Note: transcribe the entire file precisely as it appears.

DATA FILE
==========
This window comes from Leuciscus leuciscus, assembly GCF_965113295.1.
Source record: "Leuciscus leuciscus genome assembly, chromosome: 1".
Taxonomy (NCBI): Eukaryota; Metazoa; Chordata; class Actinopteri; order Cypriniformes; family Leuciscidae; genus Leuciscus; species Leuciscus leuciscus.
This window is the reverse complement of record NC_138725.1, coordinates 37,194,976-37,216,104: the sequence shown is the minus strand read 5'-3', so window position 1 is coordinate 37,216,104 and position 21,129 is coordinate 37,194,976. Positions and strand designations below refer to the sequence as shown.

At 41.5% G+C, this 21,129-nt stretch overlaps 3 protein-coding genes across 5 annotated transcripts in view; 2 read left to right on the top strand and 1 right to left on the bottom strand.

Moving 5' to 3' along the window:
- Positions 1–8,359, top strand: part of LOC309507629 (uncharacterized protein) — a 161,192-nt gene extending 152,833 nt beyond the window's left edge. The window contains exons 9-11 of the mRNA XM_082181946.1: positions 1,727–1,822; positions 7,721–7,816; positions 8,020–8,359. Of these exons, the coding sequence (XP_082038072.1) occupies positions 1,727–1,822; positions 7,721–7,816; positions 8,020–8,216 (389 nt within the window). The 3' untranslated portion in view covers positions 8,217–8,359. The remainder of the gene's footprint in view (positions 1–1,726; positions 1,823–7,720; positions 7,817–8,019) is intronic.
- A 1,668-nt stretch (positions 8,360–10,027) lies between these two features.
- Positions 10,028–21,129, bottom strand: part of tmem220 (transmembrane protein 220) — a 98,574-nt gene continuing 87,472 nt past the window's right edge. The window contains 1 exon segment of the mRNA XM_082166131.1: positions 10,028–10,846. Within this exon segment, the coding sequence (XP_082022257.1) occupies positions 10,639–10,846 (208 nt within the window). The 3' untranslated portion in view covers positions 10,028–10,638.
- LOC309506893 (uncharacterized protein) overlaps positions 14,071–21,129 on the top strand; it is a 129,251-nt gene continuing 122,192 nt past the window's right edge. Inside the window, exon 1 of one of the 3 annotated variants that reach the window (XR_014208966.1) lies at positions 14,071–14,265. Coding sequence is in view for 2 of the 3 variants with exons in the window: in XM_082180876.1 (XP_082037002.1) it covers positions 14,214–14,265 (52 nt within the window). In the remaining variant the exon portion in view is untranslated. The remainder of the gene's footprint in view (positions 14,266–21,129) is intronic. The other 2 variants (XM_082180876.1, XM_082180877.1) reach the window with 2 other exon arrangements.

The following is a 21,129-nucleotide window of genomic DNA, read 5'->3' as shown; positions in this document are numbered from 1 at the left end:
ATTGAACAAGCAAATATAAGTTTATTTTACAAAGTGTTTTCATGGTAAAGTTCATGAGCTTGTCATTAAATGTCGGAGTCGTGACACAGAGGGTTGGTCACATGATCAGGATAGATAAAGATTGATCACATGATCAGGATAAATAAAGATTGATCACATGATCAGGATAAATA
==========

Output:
This window comes from Leuciscus leuciscus, assembly GCF_965113295.1.
Source record: "Leuciscus leuciscus genome assembly, chromosome: 1".
Taxonomy (NCBI): Eukaryota; Metazoa; Chordata; class Actinopteri; order Cypriniformes; family Leuciscidae; genus Leuciscus; species Leuciscus leuciscus.
This window is the reverse complement of record NC_138725.1, coordinates 37,194,976-37,216,104: the sequence shown is the minus strand read 5'-3', so window position 1 is coordinate 37,216,104 and position 21,129 is coordinate 37,194,976. Positions and strand designations below refer to the sequence as shown.

At 41.5% G+C, this 21,129-nt stretch overlaps 3 protein-coding genes across 5 annotated transcripts in view; 2 read left to right on the top strand and 1 right to left on the bottom strand.

Moving 5' to 3' along the window:
- Positions 1–8,359, top strand: part of LOC309507629 (uncharacterized protein) — a 161,192-nt gene extending 152,833 nt beyond the window's left edge. The window contains exons 9-11 of the mRNA XM_082181946.1: positions 1,727–1,822; positions 7,721–7,816; positions 8,020–8,359. Of these exons, the coding sequence (XP_082038072.1) occupies positions 1,727–1,822; positions 7,721–7,816; positions 8,020–8,216 (389 nt within the window). The 3' untranslated portion in view covers positions 8,217–8,359. The remainder of the gene's footprint in view (positions 1–1,726; positions 1,823–7,720; positions 7,817–8,019) is intronic.
- A 1,668-nt stretch (positions 8,360–10,027) lies between these two features.
- Positions 10,028–21,129, bottom strand: part of tmem220 (transmembrane protein 220) — a 98,574-nt gene continuing 87,472 nt past the window's right edge. The window contains 1 exon segment of the mRNA XM_082166131.1: positions 10,028–10,846. Within this exon segment, the coding sequence (XP_082022257.1) occupies positions 10,639–10,846 (208 nt within the window). The 3' untranslated portion in view covers positions 10,028–10,638.
- LOC309506893 (uncharacterized protein) overlaps positions 14,071–21,129 on the top strand; it is a 129,251-nt gene continuing 122,192 nt past the window's right edge. Inside the window, exon 1 of one of the 3 annotated variants that reach the window (XR_014208966.1) lies at positions 14,071–14,265. Coding sequence is in view for 2 of the 3 variants with exons in the window: in XM_082180876.1 (XP_082037002.1) it covers positions 14,214–14,265 (52 nt within the window). In the remaining variant the exon portion in view is untranslated. The remainder of the gene's footprint in view (positions 14,266–21,129) is intronic. The other 2 variants (XM_082180876.1, XM_082180877.1) reach the window with 2 other exon arrangements.

The following is a 21,129-nucleotide window of genomic DNA, read 5'->3' as shown; positions in this document are numbered from 1 at the left end:
ATTGAACAAGCAAATATAAGTTTATTTTACAAAGTGTTTTCATGGTAAAGTTCATGAGCTTGTCATTAAATGTCGGAGTCGTGACACAGAGGGTTGGTCACATGATCAGGATAGATAAAGATTGATCACATGATCAGGATAAATAAAGATTGATCACATGATCAGGATAAATA